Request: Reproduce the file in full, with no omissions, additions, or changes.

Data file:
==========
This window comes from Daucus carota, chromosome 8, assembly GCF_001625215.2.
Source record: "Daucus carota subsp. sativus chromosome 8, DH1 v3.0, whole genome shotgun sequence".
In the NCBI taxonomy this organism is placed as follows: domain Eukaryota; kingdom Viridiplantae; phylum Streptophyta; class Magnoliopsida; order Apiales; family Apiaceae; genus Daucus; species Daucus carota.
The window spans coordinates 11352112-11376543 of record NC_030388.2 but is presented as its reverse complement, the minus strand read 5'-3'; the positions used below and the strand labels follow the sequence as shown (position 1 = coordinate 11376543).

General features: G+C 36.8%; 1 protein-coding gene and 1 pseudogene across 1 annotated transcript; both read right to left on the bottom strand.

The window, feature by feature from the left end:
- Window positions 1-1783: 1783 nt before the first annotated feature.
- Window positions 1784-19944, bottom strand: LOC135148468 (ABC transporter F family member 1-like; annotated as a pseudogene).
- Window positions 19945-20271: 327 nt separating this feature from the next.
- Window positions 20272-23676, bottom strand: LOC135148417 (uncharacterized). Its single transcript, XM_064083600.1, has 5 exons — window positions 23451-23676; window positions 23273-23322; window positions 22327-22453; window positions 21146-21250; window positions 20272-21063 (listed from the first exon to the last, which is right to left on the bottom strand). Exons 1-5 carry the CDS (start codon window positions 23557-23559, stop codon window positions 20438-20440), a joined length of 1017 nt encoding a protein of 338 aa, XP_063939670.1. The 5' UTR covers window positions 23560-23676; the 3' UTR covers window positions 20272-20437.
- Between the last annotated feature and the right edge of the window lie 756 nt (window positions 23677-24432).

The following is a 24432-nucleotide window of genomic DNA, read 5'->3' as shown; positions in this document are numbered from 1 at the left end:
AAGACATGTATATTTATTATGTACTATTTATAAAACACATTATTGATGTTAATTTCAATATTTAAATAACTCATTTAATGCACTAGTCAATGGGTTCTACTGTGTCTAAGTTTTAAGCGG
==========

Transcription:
This window comes from Daucus carota, chromosome 8, assembly GCF_001625215.2.
Source record: "Daucus carota subsp. sativus chromosome 8, DH1 v3.0, whole genome shotgun sequence".
In the NCBI taxonomy this organism is placed as follows: domain Eukaryota; kingdom Viridiplantae; phylum Streptophyta; class Magnoliopsida; order Apiales; family Apiaceae; genus Daucus; species Daucus carota.
The window spans coordinates 11352112-11376543 of record NC_030388.2 but is presented as its reverse complement, the minus strand read 5'-3'; the positions used below and the strand labels follow the sequence as shown (position 1 = coordinate 11376543).

General features: G+C 36.8%; 1 protein-coding gene and 1 pseudogene across 1 annotated transcript; both read right to left on the bottom strand.

The window, feature by feature from the left end:
- Window positions 1-1783: 1783 nt before the first annotated feature.
- Window positions 1784-19944, bottom strand: LOC135148468 (ABC transporter F family member 1-like; annotated as a pseudogene).
- Window positions 19945-20271: 327 nt separating this feature from the next.
- Window positions 20272-23676, bottom strand: LOC135148417 (uncharacterized). Its single transcript, XM_064083600.1, has 5 exons — window positions 23451-23676; window positions 23273-23322; window positions 22327-22453; window positions 21146-21250; window positions 20272-21063 (listed from the first exon to the last, which is right to left on the bottom strand). Exons 1-5 carry the CDS (start codon window positions 23557-23559, stop codon window positions 20438-20440), a joined length of 1017 nt encoding a protein of 338 aa, XP_063939670.1. The 5' UTR covers window positions 23560-23676; the 3' UTR covers window positions 20272-20437.
- Between the last annotated feature and the right edge of the window lie 756 nt (window positions 23677-24432).

The following is a 24432-nucleotide window of genomic DNA, read 5'->3' as shown; positions in this document are numbered from 1 at the left end:
AAGACATGTATATTTATTATGTACTATTTATAAAACACATTATTGATGTTAATTTCAATATTTAAATAACTCATTTAATGCACTAGTCAATGGGTTCTACTGTGTCTAAGTTTTAAGCGG